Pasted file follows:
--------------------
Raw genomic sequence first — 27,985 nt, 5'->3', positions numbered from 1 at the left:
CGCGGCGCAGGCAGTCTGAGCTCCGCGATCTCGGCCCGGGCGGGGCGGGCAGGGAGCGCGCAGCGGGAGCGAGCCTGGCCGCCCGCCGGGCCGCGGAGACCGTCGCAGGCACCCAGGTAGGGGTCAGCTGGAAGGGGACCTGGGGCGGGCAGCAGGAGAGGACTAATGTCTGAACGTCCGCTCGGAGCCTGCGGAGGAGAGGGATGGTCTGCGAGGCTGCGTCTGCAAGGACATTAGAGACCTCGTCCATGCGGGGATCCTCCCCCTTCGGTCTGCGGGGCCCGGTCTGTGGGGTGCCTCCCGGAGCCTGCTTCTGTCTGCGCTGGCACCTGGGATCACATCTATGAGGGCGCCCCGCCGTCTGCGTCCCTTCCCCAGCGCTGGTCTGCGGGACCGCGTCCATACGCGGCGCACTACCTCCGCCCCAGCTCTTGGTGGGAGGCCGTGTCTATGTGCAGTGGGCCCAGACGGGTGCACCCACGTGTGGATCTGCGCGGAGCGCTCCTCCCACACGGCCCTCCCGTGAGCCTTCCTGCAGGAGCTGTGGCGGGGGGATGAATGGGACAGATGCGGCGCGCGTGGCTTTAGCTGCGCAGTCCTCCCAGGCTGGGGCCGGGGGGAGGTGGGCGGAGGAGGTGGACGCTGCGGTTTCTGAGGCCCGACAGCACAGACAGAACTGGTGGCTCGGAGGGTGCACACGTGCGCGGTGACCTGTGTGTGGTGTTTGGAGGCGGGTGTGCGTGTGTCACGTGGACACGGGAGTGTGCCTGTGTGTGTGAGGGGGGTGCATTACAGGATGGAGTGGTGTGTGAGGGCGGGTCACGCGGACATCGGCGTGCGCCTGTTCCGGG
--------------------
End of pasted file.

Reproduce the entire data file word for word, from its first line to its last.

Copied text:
Raw genomic sequence first — 27,985 nt, 5'->3', positions numbered from 1 at the left:
CGCGGCGCAGGCAGTCTGAGCTCCGCGATCTCGGCCCGGGCGGGGCGGGCAGGGAGCGCGCAGCGGGAGCGAGCCTGGCCGCCCGCCGGGCCGCGGAGACCGTCGCAGGCACCCAGGTAGGGGTCAGCTGGAAGGGGACCTGGGGCGGGCAGCAGGAGAGGACTAATGTCTGAACGTCCGCTCGGAGCCTGCGGAGGAGAGGGATGGTCTGCGAGGCTGCGTCTGCAAGGACATTAGAGACCTCGTCCATGCGGGGATCCTCCCCCTTCGGTCTGCGGGGCCCGGTCTGTGGGGTGCCTCCCGGAGCCTGCTTCTGTCTGCGCTGGCACCTGGGATCACATCTATGAGGGCGCCCCGCCGTCTGCGTCCCTTCCCCAGCGCTGGTCTGCGGGACCGCGTCCATACGCGGCGCACTACCTCCGCCCCAGCTCTTGGTGGGAGGCCGTGTCTATGTGCAGTGGGCCCAGACGGGTGCACCCACGTGTGGATCTGCGCGGAGCGCTCCTCCCACACGGCCCTCCCGTGAGCCTTCCTGCAGGAGCTGTGGCGGGGGGATGAATGGGACAGATGCGGCGCGCGTGGCTTTAGCTGCGCAGTCCTCCCAGGCTGGGGCCGGGGGGAGGTGGGCGGAGGAGGTGGACGCTGCGGTTTCTGAGGCCCGACAGCACAGACAGAACTGGTGGCTCGGAGGGTGCACACGTGCGCGGTGACCTGTGTGTGGTGTTTGGAGGCGGGTGTGCGTGTGTCACGTGGACACGGGAGTGTGCCTGTGTGTGTGAGGGGGGTGCATTACAGGATGGAGTGGTGTGTGAGGGCGGGTCACGCGGACATCGGCGTGCGCCTGTTCCGGG